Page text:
If I had been a betting man I would have put my money on Aaron Rodgers to deliver a great clutch performance on Sunday. Instead, when I went on NPR’s Weekend Edition, I hedged a bit. I talked about how Rodgers had led the Green Bay Packers through five, pressure-filled games, having to win all of them to get to the Super Bowl. The key in the big game was to stay focused not on that game but on each play, to never be distracted by the stakes of that game. Yet Ben Roethlisberger had the upper hand. He had been to the Super Bowl twice and won both times. I define clutch as the ability to do what you can do normally under pressure, and by that measure, the Super Bowl was as normal for Roethlisberger and the Steelers as any national championship could be. In the end, Rodgers and the Packers won because they were more focused and disciplined – they kept making the right plays. Steelers’ coach Mike Tomlin said as much after the game. Have a listen to the NPR interview.
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Alec Haverstick | February 10th, 2011
Okay, Paul. Most of us love sports; many of us love football and some of us watch the Super Bowl for the commercials. But its time to go beyond Clutch in sports to being Clutch in world affairs. You’re a great thinker and I am a big fan. And you may be optimizing sales but not your potential impact. Expand!!! Who’s being clutch around Egypt, around the economy or around politics. If our leaders aren’t clutch, why are they our leaders. Aaron Rodgers is more likely to end up a spoiled ex-athlete than a leader of the country. Let’s talk about something else!!! Your friend, Alec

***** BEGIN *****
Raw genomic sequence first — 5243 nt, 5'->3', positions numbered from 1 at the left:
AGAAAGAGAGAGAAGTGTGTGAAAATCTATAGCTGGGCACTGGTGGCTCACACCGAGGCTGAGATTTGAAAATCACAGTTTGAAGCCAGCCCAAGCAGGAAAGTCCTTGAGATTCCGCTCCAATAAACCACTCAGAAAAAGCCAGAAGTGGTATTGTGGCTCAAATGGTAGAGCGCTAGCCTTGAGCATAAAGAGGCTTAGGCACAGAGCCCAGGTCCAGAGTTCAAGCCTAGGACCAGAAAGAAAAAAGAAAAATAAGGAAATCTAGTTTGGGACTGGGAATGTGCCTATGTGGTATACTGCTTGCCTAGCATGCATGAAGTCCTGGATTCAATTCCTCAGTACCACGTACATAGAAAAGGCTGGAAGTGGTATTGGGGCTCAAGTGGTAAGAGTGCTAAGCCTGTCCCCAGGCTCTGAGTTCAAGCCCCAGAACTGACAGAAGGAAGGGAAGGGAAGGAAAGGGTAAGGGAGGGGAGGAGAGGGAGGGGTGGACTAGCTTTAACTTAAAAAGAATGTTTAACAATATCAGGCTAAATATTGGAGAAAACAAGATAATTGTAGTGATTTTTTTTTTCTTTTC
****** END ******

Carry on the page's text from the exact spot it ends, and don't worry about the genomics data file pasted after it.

Stephen Kahn | February 17th, 2011
What Alec said! Try something new. Maybe your next book can show us how to save civilization. Focus. You’ve got discipline. You can do it.
Stephen Kahn | March 29th, 2011
I presume you are busy on an interesting and worthwhile project. I am old so have nothing better to do than post silly comments. I was just reading your interview with and obituary of Kurt Vonnegut. I really enjoyed them and they made me nostalgic. In high school I read Player Piano and loved it. For many years I was a big fan of his writing. Reading your two (interesting) articles about him fills me with nostalgia. You are a good writer and I look forward to reading your next work if I live that long. As Kurt said, life is becoming.
Stephen Kahn | April 11th, 2011
I have never played golf and never been a fan. However, reading a brief summary of what happened at the Masters seems like a perfect example of what you have written about Clutch and Choke.